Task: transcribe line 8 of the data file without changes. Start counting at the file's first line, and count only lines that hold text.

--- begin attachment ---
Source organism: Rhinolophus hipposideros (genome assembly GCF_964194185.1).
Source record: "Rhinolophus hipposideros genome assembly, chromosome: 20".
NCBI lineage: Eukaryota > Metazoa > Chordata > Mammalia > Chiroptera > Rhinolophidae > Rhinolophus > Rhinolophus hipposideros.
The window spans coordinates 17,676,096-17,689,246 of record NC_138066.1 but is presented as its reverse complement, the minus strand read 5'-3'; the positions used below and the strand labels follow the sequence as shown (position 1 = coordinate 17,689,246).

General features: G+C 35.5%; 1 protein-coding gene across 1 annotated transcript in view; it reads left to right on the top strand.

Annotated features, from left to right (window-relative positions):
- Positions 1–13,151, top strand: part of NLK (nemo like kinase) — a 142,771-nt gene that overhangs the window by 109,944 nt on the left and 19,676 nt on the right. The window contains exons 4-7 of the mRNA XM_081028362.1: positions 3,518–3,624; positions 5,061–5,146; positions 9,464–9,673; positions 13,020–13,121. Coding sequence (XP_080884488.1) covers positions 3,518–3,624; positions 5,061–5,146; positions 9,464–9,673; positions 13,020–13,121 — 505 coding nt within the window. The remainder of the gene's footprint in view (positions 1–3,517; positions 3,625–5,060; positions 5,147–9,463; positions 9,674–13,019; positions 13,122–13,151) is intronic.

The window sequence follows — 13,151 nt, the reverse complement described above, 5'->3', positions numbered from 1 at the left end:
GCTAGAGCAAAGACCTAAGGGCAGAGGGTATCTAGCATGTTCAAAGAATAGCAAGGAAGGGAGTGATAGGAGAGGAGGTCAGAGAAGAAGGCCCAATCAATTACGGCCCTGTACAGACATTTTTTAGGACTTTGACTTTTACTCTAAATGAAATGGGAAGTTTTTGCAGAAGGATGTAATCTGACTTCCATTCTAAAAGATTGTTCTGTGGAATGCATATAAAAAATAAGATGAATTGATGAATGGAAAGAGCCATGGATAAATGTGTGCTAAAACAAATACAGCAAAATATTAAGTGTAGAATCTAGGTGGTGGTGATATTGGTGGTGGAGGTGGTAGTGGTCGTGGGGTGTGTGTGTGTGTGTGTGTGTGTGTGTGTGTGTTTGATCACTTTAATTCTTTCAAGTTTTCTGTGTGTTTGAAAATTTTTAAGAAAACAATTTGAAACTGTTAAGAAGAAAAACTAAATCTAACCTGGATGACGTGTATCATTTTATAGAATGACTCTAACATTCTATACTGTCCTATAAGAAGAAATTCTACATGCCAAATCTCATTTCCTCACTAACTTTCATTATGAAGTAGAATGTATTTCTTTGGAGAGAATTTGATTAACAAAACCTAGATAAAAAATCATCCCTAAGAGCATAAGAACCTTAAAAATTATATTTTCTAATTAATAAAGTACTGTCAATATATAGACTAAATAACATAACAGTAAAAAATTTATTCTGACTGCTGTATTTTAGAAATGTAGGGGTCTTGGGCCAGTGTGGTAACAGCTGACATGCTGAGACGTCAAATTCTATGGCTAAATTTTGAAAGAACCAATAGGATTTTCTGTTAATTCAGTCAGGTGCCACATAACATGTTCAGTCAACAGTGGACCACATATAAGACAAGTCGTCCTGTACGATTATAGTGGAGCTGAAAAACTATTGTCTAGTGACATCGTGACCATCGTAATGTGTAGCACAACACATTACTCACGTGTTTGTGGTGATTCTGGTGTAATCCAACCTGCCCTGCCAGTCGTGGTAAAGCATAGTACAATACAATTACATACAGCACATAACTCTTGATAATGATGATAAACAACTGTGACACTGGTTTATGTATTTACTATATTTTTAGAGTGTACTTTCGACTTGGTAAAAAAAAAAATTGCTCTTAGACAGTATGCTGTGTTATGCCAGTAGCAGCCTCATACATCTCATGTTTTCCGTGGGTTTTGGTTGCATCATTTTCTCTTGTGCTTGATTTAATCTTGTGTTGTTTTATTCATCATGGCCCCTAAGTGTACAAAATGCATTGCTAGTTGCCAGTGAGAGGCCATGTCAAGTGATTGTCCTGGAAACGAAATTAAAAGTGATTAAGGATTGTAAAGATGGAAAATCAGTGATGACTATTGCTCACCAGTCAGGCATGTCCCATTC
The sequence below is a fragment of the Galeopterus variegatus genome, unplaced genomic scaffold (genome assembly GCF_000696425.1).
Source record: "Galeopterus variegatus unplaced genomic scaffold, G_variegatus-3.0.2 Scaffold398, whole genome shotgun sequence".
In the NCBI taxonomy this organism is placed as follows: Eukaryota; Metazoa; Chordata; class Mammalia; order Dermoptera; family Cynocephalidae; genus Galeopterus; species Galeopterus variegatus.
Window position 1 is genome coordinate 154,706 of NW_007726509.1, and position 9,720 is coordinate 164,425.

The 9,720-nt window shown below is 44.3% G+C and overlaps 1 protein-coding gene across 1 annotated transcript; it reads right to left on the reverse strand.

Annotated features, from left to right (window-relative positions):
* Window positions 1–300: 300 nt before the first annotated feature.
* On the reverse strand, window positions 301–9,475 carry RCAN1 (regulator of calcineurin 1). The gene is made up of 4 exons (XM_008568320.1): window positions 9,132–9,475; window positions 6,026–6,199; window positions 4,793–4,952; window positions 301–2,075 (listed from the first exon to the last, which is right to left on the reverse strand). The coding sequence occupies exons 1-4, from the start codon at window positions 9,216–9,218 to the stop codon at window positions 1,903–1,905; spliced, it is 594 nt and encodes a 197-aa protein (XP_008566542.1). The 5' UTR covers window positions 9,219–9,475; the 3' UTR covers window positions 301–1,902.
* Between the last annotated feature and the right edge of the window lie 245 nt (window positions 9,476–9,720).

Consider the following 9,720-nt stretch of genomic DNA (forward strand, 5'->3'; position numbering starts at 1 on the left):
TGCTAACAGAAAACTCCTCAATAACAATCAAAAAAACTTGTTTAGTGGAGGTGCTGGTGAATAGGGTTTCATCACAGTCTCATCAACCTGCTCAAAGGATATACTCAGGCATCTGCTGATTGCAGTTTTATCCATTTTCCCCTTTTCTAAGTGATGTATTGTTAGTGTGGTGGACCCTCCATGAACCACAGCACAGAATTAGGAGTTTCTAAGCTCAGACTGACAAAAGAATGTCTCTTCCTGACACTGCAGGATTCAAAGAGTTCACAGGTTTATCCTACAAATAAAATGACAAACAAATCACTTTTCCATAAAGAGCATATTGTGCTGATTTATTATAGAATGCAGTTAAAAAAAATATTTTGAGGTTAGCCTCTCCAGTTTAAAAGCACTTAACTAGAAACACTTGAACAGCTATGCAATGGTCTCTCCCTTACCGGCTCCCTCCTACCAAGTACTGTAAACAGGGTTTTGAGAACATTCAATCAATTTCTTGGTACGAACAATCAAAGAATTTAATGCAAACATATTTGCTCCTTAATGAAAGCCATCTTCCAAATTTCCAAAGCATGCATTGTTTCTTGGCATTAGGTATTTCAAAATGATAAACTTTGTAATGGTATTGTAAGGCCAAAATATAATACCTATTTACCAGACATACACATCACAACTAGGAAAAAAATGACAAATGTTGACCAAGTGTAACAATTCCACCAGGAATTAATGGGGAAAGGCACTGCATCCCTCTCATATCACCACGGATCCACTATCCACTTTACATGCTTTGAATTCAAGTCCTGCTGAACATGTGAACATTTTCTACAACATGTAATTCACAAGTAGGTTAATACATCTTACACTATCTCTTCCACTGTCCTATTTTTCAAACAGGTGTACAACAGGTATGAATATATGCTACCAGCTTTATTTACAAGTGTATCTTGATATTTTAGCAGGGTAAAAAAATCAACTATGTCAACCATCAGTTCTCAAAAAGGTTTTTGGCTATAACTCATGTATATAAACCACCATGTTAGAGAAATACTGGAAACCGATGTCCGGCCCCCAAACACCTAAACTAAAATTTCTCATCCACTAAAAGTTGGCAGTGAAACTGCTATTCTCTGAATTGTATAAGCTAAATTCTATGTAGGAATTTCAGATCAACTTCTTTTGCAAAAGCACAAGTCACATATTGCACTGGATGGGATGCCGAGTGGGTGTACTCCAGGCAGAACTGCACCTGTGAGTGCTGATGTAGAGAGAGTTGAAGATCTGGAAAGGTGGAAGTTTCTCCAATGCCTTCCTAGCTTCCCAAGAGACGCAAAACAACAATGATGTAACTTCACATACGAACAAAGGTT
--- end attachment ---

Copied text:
The window sequence follows — 13,151 nt, the reverse complement described above, 5'->3', positions numbered from 1 at the left end: